It’s an absolutely disgusting move from the Madrid defender and if you think that Liverpool players should be doing more of that sort of thing then I’m afraid we’ll never see eye-to-eye. Just as Mourinho had no thought about what would happen to Tito Vilanova when he tried to gouge out his eye, so too did Ramos not care a jot if he ended Salah’s night or even World Cup when he intentionally held on to his arm as the pair fell to the ground. Yes, Liverpool need to be more ruthless in certain aspects of their game, but I wouldn’t want a player like Ramos anywhere near our team. You can call me naive if you like, but I don’t care. I still value certain aspects of the game and not being bothered about deliberately injuring another player in order to win is something that I’ll never be able to get on board with. Who knows how tonight might have gone if Salah had played the ninety. He didn’t and Ramos gets away with it yet again.

I Really Am Proud Of These Players

I’m absolutely devastated that we didn’t win tonight. There are countless reasons for that, not least of which is that the cynical play of Ramos and his Madrid counterparts has been rewarded. Yet the result doesn’t change for one second how immensely proud I am of every single one of our players. As I mentioned in my intro, seasons aren’t about one game. Campaigns take place over months, not moments. This Liverpool team has given me more enjoyment than almost any other season I can remember. The win in 2005 was immense and there were plenty of excellent performances along the way, but they were interspersed with some genuinely dire games in the league. We didn’t have that this time around. Yes, we should’ve done better against Stoke and Everton and West Brom in the final weeks, but the drop off was understandable.

Maribor, Porto, Manchester City. They were the performances that we’ll look back on fondly in the years to come. Ultimately the final proved to be one match too far, but we’ll remember the mitigating circumstances that surround it. The journey to reach Kiev was utterly thrilling and I’m so glad that I got to experience it. More importantly, I’m delighted that this feels as though it’s only the beginning for Jürgen Klopp and his charges. There will be improvements to the squad this summer, with Naby Keita already signed up to join the fun. Few attack-minded players will be considering moving anywhere else if they’ve got anything about them. So yes, be upset for what happened tonight but also be excited about what’s still to come. The fun is only just getting started and the laughter from other quarters shows that to be the case.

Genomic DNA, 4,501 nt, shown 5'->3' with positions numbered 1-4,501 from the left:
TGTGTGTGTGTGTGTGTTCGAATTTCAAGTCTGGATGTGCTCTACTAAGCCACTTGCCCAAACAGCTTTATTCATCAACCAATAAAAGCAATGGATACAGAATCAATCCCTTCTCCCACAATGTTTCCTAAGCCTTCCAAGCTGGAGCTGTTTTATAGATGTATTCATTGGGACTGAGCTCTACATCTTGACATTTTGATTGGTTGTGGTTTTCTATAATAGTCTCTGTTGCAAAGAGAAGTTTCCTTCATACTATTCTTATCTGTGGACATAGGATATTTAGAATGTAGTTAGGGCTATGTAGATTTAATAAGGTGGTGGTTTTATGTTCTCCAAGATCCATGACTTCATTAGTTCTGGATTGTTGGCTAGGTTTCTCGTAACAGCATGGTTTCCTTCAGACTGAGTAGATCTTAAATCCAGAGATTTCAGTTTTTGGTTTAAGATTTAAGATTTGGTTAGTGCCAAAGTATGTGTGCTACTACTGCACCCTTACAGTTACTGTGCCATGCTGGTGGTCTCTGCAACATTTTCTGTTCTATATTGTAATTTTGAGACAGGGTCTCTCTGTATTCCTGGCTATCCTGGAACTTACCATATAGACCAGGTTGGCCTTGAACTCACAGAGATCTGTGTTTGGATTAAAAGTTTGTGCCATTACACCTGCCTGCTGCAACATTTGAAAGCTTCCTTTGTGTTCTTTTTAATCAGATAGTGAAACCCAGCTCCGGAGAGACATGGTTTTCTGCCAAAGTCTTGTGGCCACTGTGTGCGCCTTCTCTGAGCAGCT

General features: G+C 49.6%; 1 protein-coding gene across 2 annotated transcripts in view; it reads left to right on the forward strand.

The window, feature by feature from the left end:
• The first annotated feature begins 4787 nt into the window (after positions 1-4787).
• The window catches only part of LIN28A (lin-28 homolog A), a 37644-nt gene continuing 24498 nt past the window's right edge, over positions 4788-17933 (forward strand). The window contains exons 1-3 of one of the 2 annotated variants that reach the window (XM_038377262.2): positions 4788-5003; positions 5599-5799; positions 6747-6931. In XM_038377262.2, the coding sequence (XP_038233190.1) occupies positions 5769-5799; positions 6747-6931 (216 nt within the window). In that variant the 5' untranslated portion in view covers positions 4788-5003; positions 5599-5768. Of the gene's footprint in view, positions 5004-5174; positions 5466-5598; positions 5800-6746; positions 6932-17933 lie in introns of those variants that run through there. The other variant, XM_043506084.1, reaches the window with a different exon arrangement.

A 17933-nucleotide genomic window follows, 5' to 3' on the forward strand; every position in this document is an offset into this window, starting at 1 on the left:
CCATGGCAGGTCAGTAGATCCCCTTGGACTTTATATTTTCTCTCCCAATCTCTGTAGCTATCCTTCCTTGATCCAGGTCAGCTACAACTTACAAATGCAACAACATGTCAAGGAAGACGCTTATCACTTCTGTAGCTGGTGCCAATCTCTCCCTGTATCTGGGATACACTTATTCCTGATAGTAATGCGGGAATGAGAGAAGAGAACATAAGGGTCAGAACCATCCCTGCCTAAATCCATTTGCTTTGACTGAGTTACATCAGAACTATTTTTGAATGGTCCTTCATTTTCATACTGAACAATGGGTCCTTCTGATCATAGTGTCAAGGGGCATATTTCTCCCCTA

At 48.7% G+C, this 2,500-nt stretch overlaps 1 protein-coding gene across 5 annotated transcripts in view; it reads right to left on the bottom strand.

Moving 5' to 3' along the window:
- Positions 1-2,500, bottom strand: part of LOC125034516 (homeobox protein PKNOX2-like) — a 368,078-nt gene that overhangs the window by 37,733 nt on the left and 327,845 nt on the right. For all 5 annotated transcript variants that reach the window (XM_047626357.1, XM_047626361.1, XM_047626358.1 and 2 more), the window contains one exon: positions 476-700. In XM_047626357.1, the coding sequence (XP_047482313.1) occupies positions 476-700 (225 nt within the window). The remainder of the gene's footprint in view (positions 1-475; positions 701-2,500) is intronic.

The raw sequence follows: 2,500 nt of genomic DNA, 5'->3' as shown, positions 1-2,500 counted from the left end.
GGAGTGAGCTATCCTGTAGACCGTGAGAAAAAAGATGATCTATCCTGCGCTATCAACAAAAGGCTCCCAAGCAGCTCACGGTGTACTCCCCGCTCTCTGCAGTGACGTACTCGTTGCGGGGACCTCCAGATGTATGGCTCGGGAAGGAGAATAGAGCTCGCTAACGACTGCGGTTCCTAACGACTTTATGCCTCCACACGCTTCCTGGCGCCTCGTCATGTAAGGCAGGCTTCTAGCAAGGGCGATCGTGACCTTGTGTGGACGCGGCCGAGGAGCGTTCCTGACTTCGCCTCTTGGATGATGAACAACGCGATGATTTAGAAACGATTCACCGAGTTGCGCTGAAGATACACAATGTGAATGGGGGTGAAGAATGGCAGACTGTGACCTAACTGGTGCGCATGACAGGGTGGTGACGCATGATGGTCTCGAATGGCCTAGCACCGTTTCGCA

We See Things They’ll Never See

It’s the easiest thing in the world to laugh at other teams when they fail. We’ve all done it as Liverpool supporters, so I’m not going to try to claim some sort of moral superiority over Manchester City, Everton or Tottenham fans tonight. Yet the reality is that the main reason they’re revelling in our defeat so much is that they’re worried about the direction that our club is heading in. Despite having been ripped apart by cowboy owners who were more interested in their own money than doing right by the club, taking us to the brink of bankruptcy, we’ve been in three Champions League finals in thirteen years. City, Spurs and the Blues haven’t been in one in their combined existence, despite the former club having spent an amount of money in the space of a few months that would keep a small country solvent for a decade.

Fans of other clubs laugh at our supporters, joke about next year ‘being our year’. Yet it is that never ending belief that allows Liverpool Football Club to do things that their teams can only dream of. Istanbul. Athens. Kiev. Three finals in thirteen years. If the cost of achieving such heights is that Evertonians have a joke at our expense then that’s something that I’m able to live with, personally. Steven Gerrard’s slip is something rival fans can sing songs about, but few clubs would even have been in a position to challenge for the league in the first place. Karius will be the subject of mocking memes for the months to come, yet he took us to the brink of a sixth European Cup thanks to his goalkeeping in a season when an all-conquering Manchester City couldn’t handle the Anfield atmosphere and their neighbours couldn’t handle a poor Sevilla side. Let them mock us, let them laugh at us. They’ll never be us. They’ll never know what journeys like the one we’ve been on this season feel like. We know. We’ve seen things they’ll never see.